Prashar Temple is One of the more locally famous temples in the region, the Prashar Temple is dedicated to Rishi Parashar.
Prashar Temple History:
Prashar was the grandson of another famous sage Rishi Vashishtha. Locally known as Deu Padasar, it is said Parashar came to this spot and struck his axe, leading to water springing out of the ground. This water spring later filled the bowl like depression in the ridge to form what is currently known as Parashar Lake. While not documented anywhere, there have been failed attempts to ascertain the depth of the lake leading to a silent legend that the lake is perhaps bottomless.
There has been a temple at this spot for a very long time. The construction on the first temple at the place, according to folklore, was started by a 6 month old child out of a Deodar tree and it took 18 years to complete the construction. In more recent history, references to this temple are found as early as the 14thcentury, constructed by the then king of Mandi, Ban Sen. This 14thcentury pagoda style wood temple still stands at the spot with elaborate carvings of serpents and animals. Made out of Deodar wood, it is architecturally considered to be a close relative of the Hadimba temple in Manali. Around 10 years ago, Parashar also found its way into a BBC documentary, which was critically acclaimed and awarded.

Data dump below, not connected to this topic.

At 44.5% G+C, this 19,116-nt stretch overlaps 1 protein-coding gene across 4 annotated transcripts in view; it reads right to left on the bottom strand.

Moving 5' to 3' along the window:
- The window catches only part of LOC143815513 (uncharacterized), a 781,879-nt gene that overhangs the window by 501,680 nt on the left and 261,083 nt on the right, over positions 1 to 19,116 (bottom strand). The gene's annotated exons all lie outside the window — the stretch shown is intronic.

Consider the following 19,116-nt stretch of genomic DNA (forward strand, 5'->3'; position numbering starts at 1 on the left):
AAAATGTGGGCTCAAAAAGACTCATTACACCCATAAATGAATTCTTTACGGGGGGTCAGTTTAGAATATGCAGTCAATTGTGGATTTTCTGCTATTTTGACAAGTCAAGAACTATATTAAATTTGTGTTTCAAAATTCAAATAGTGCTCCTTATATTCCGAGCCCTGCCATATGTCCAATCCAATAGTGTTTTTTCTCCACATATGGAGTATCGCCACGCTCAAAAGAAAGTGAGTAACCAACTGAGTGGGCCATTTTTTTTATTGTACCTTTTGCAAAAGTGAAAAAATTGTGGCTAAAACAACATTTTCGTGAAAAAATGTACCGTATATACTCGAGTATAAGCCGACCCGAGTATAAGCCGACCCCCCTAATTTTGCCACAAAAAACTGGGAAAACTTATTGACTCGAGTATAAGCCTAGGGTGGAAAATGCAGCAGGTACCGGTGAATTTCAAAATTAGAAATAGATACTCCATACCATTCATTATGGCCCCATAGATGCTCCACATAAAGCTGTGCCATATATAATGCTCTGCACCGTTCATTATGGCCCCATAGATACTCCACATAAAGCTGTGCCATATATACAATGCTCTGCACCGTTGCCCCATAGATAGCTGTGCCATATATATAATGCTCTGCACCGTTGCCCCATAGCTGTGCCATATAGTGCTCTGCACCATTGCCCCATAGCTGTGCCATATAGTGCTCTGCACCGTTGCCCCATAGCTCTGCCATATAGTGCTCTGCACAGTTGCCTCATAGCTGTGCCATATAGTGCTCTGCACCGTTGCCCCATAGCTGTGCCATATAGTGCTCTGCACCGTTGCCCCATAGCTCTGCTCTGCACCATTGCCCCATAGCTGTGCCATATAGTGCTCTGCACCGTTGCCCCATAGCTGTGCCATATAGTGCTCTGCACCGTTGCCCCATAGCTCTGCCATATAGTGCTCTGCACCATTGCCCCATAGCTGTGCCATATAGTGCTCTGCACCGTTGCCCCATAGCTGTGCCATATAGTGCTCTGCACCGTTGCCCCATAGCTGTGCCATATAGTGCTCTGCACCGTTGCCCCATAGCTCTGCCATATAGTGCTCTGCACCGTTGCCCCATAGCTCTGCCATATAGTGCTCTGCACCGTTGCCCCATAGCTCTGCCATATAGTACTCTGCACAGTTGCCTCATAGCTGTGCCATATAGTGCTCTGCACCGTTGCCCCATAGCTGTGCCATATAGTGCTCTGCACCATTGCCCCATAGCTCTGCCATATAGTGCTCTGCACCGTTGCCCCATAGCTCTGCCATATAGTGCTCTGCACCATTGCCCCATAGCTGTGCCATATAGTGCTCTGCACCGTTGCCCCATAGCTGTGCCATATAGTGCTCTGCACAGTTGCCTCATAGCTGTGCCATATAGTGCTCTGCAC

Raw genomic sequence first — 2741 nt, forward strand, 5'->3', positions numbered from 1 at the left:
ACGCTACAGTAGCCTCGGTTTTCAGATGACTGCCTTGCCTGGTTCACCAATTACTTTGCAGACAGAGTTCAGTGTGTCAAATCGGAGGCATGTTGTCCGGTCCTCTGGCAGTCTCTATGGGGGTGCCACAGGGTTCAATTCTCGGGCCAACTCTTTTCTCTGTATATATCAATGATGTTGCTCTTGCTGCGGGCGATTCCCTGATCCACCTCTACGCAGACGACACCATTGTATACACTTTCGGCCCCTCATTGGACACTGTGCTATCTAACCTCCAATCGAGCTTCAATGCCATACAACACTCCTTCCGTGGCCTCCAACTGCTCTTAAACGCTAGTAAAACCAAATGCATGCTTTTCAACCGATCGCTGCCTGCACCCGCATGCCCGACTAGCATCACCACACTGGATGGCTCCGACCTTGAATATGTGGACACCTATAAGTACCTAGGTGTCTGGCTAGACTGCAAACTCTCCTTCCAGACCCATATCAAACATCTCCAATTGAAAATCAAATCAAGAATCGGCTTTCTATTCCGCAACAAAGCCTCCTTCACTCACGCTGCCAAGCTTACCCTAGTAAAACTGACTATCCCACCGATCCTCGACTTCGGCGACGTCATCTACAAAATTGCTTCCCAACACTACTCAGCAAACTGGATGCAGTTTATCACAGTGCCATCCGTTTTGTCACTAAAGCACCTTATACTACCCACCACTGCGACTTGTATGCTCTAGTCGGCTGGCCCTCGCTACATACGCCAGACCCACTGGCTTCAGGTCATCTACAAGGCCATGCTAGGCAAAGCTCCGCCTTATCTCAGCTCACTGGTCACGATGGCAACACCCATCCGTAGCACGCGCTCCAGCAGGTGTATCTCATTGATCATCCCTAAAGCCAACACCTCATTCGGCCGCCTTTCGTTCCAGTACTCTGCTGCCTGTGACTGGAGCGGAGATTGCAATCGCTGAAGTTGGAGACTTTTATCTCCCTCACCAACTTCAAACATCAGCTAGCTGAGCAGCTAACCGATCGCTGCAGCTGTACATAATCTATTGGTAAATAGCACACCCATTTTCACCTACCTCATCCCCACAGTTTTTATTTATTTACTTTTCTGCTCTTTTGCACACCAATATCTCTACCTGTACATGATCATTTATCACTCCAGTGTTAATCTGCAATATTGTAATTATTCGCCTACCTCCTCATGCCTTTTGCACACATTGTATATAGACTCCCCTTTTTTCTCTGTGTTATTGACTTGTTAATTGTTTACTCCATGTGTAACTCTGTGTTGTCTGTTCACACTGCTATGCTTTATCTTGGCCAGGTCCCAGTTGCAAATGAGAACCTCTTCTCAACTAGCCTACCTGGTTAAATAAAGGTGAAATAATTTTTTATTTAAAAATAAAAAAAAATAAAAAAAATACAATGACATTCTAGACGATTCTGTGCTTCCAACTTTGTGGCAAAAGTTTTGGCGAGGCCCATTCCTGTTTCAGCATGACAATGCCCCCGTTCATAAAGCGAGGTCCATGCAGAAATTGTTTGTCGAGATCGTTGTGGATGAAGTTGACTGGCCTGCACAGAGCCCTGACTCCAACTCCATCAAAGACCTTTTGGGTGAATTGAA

Currently, Parashar is a major religious and tourist destination. 13Th – 15th June every year, the Parashar temple hosts a fair which is attended by all the major devtas (god) in the region. When I say attended by devtas, I mean idols of devtas are carried by a select few devotees in a sedan, all the way on foot. Amongst others, the fair is attended by other Parashar temples in Himachal and Rishi Shukdev, who was the grandson of Rishi Parashar. All the devtas are hosted at the temple complex. A sea of humanity (disclaimer: by Himachal standards) descends on the place.
With the relatively recent introduction of fish into the lake and the increased human activity in and around the place, edges of the lake have slowly started turning into a bog and the lake has been fenced off. The water is no longer fit for consumption and has changed to a greenish colour from the earlier crystal clear blue. The temple, which stands right next to the lake could also be threatened if the bog extends its territory. As with all things touched by Homo Sapiens, Parashar lake and temple are ‘endangered’, so to say or could be soon endangered if not taken care of